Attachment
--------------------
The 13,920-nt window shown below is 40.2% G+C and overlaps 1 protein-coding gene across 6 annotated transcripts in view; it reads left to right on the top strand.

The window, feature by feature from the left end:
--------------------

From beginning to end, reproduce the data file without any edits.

The 13,920-nt window shown below is 40.2% G+C and overlaps 1 protein-coding gene across 6 annotated transcripts in view; it reads left to right on the top strand.

The window, feature by feature from the left end: